Bibliotaph – someone who caches, hides or hoards books.
Chucks empire lays golden egg – Bryan Gibson:
For many in business 1987 was a bad year but for Max Bryant it was the beginning of something special.
Under pressure from the bank over a kiwifruit development that hadn’t panned out Bryant decided to build a chicken shed at home in Halcombe, the small Manawatu settlement where he lived.
Thirty years later he has sold the company, Proten, for $400 million.
Bryant estimates about $60m of that will stay with shareholders in the district, who were ground-floor investors.
He admits Proten has come a long way since that first shed was built out the back. . .
A new wave of stress relief – Luke Chivers:
The Gisborne farming community is testing the waters this summer and seeing how surfing can be used as a way to let off steam.
Staff at AgFirst have created a programme dubbed Surfing for Farmers to help rural communities reduce stress and it works, AgFirst consultant and programme founder Stephen Thomson said.
“When you get off the farm and into the water it’s like taking a plunge into another world.
“For an hour or two you forget about everything else.” . .
It’s time to look at soil health – Dr Han Eerens:
Spare a thought for soil — arguably our most underappreciated natural resource.
Globally, 95% of the food we consume comes from the earth. Soil serves as the earth’s largest natural water filter helping supply the world with fresh, clean water. Additionally, one-quarter of the world’s biodiversity — including millions of microbes which are key to the success of today’s antibiotics — are found in soil. Yet despite all this our soil is being destroyed at a rapid rate. . .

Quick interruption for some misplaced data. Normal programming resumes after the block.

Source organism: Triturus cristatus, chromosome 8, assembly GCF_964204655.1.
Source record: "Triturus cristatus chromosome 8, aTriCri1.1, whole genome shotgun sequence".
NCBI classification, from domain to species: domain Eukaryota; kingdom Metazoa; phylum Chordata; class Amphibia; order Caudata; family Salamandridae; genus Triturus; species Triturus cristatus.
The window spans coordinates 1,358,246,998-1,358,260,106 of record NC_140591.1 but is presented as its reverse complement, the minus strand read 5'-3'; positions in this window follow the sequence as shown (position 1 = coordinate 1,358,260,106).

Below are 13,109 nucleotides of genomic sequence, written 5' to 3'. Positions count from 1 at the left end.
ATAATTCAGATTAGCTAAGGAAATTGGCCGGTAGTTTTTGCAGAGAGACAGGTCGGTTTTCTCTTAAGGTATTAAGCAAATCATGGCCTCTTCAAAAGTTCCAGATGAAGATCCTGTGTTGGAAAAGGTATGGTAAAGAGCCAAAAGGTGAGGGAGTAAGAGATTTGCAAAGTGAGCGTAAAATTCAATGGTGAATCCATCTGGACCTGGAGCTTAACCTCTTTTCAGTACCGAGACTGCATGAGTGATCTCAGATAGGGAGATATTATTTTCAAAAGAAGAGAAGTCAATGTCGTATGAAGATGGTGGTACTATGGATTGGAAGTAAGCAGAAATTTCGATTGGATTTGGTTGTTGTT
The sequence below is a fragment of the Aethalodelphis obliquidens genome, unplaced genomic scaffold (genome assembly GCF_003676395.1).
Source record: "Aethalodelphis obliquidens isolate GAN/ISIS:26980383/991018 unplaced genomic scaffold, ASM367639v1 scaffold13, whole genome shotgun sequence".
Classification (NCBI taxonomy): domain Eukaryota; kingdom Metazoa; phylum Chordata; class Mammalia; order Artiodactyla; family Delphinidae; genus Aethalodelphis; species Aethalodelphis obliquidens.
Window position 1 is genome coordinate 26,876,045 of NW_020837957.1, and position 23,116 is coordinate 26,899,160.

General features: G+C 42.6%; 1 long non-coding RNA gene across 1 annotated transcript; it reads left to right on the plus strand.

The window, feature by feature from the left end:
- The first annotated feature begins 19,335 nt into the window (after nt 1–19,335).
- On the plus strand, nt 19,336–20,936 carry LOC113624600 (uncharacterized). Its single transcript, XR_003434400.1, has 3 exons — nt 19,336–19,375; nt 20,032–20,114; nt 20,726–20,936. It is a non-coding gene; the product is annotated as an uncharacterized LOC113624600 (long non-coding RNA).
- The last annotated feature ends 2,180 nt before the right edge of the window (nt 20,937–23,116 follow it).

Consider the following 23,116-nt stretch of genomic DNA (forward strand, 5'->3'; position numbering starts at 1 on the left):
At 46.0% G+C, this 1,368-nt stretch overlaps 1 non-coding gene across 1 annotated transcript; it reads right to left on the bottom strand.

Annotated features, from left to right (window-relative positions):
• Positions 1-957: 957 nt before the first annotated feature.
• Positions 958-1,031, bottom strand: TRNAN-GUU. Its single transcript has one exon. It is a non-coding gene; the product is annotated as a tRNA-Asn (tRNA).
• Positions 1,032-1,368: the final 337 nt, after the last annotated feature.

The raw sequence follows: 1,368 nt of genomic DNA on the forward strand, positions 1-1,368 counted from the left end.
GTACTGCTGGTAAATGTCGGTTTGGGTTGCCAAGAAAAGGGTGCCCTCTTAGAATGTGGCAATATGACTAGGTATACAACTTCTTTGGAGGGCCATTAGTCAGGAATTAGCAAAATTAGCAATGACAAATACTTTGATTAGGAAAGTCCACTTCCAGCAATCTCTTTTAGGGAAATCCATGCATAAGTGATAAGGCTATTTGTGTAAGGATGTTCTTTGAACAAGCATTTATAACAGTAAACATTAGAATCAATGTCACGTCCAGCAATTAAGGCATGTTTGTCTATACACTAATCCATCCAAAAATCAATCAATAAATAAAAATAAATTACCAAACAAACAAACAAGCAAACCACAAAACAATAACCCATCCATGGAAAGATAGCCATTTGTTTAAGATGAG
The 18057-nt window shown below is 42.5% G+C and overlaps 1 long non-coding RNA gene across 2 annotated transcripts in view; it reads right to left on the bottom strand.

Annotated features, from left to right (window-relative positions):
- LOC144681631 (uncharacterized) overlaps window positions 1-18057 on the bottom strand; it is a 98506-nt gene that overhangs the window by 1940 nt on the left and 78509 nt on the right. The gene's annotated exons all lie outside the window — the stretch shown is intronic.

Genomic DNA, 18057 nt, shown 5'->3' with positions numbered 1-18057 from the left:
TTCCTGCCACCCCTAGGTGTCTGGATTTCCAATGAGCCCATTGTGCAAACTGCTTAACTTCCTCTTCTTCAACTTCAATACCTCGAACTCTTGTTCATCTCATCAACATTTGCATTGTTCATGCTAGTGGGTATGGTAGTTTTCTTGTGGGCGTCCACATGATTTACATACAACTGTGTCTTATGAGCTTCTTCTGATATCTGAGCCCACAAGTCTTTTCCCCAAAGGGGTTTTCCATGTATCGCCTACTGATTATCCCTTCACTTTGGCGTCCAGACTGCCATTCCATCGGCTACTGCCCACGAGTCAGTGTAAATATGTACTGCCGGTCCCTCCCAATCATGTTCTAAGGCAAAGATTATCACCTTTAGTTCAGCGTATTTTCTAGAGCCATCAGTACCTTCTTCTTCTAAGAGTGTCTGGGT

Mycoplasma bovis eradication is far from done and dusted – Keith Woodford:
There is a widespread belief in both the rural and urban communities that Mycoplasma bovis is well on the way to being eradicated from New Zealand. My response here is that there is a still a long way to travel before any declarations of success are appropriate.
In December, Prime Minister Ardern, no doubt choosing her words carefully and based on official advice, talked of ‘substantial progress’. However, the broader tone of both MPI and DairyNZ messaging has led to parts of the media and then the general public taking a further step and concluding that the battle is almost over. . . .
Fonterra Chief Operating Officer of Farm Source and Global Operations, Robert Spurway, says a career in dairy doesn’t necessarily mean milking cows.
According to Primary ITO chief executive Dr. Linda Sissons, one in five applicants for their new dairy apprenticeship programme are from Auckland. The programme, in partnership with Federated Farmers, is responding to the need for an estimated 17, 000 new workers by 2025. It will encourage more smart, innovative and ambitious people – including those from urban centres – to consider a career on a dairy farm.
This is great news because with increasing animal welfare, environment, and compliance requirements, number 8 wire will only go so far. Today, our farmers need to be everything from agronomists, environmental scientists, veterinarians to high-tech experts. . . .
The Wanaka A&P Show today launches a timely campaign about the sense of community and what it means to be a local in Wanaka.
The ‘Call Me Local’ campaign is a tongue-in-cheek inquiry into the tricky question of ‘how long does a person have to live in Wanaka before they’re considered a local?’
Correspondingly, Wanaka is experiencing significant growth, development and change – leading residents to prioritise the sense of ‘community’ even more. The Wanaka A&P Show campaign acknowledges this to remind people about the importance of being part of a community. . . .
One’s life has value so long as one attributes value to the life of others. ―
1127 – Invading Jurchen soldiers from the Jin Dynasty besieged and sacked Bianjing (Kaifeng), the capital of the Song Dynasty of China, and abduct Emperor Qinzong and others, ending the Northern Song Dynasty.